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Screening for cervical cancer

Sarah Feldman, MD, MPH
Annekathryn Goodman, MD
Jeffrey F Peipert, MD, PhD
Section Editors
Barbara Goff, MD
Joann G Elmore, MD, MPH
Deputy Editor
Judith A Melin, MA, MD, FACP


Cervical cancer screening has decreased the incidence of and mortality from cervical cancer. Methods for screening include evaluation with the Papanicolaou (Pap) test (cytology) and testing for high-risk types of human papillomavirus (HPV). This discussion will focus on recommendations for screening in developed countries, including appropriate ages for the initiation and discontinuation, frequency, and screening methods.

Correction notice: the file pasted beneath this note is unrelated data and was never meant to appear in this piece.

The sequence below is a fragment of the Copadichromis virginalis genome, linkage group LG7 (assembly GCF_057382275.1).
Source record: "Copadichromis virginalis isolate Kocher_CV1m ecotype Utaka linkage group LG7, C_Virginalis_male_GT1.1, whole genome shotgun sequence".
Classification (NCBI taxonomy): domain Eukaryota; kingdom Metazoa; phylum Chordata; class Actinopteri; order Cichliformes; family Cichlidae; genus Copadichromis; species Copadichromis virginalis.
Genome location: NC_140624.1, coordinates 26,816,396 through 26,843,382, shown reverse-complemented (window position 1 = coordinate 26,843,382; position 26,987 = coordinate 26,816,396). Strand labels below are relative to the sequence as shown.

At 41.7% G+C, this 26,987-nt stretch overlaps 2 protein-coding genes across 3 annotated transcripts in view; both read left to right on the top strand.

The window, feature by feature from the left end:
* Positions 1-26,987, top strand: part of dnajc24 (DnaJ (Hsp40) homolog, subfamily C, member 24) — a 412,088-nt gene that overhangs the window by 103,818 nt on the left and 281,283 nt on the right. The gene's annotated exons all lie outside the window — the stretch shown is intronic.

Techniques for performing screening tests, interpretation of tests, management of abnormalities, and screening women who are human immunodeficiency virus (HIV)-positive are discussed separately, as is cervical cancer screening in resource-limited countries.

(See "Cervical cancer screening tests: Techniques for cervical cytology and human papillomavirus testing".)

(See "Cervical and vaginal cytology: Interpretation of results (Pap test report)".)

(See "Cervical cytology: Evaluation of atypical and malignant glandular cells".)

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Literature review current through: Nov 2017. | This topic last updated: Sep 19, 2017.
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